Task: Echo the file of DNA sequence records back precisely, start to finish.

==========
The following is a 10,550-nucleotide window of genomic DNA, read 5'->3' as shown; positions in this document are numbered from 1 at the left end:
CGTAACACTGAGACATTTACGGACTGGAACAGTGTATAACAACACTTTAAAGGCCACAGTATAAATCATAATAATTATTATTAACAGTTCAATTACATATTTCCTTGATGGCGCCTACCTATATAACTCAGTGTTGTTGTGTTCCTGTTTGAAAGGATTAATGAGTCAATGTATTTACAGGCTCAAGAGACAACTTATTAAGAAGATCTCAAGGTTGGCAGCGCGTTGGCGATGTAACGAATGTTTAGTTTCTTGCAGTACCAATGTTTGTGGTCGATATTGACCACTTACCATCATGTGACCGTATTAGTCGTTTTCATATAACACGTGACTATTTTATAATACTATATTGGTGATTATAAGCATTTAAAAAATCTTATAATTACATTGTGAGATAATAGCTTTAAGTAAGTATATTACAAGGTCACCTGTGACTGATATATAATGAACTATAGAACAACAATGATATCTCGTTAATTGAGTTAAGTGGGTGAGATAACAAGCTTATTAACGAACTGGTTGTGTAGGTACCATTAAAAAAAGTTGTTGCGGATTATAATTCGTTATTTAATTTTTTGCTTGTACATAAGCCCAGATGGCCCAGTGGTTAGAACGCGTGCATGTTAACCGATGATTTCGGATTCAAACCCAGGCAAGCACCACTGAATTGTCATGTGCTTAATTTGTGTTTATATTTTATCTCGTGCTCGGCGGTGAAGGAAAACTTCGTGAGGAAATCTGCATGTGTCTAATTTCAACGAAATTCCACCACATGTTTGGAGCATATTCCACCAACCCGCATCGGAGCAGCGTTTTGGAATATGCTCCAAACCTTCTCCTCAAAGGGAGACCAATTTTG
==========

The following is a 10,550-nucleotide window of genomic DNA, read 5'->3' as shown; positions in this document are numbered from 1 at the left end:
CGTAACACTGAGACATTTACGGACTGGAACAGTGTATAACAACACTTTAAAGGCCACAGTATAAATCATAATAATTATTATTAACAGTTCAATTACATATTTCCTTGATGGCGCCTACCTATATAACTCAGTGTTGTTGTGTTCCTGTTTGAAAGGATTAATGAGTCAATGTATTTACAGGCTCAAGAGACAACTTATTAAGAAGATCTCAAGGTTGGCAGCGCGTTGGCGATGTAACGAATGTTTAGTTTCTTGCAGTACCAATGTTTGTGGTCGATATTGACCACTTACCATCATGTGACCGTATTAGTCGTTTTCATATAACACGTGACTATTTTATAATACTATATTGGTGATTATAAGCATTTAAAAAATCTTATAATTACATTGTGAGATAATAGCTTTAAGTAAGTATATTACAAGGTCACCTGTGACTGATATATAATGAACTATAGAACAACAATGATATCTCGTTAATTGAGTTAAGTGGGTGAGATAACAAGCTTATTAACGAACTGGTTGTGTAGGTACCATTAAAAAAAGTTGTTGCGGATTATAATTCGTTATTTAATTTTTTGCTTGTACATAAGCCCAGATGGCCCAGTGGTTAGAACGCGTGCATGTTAACCGATGATTTCGGATTCAAACCCAGGCAAGCACCACTGAATTGTCATGTGCTTAATTTGTGTTTATATTTTATCTCGTGCTCGGCGGTGAAGGAAAACTTCGTGAGGAAATCTGCATGTGTCTAATTTCAACGAAATTCCACCACATGTTTGGAGCATATTCCACCAACCCGCATCGGAGCAGCGTTTTGGAATATGCTCCAAACCTTCTCCTCAAAGGGAGACCAATTTTG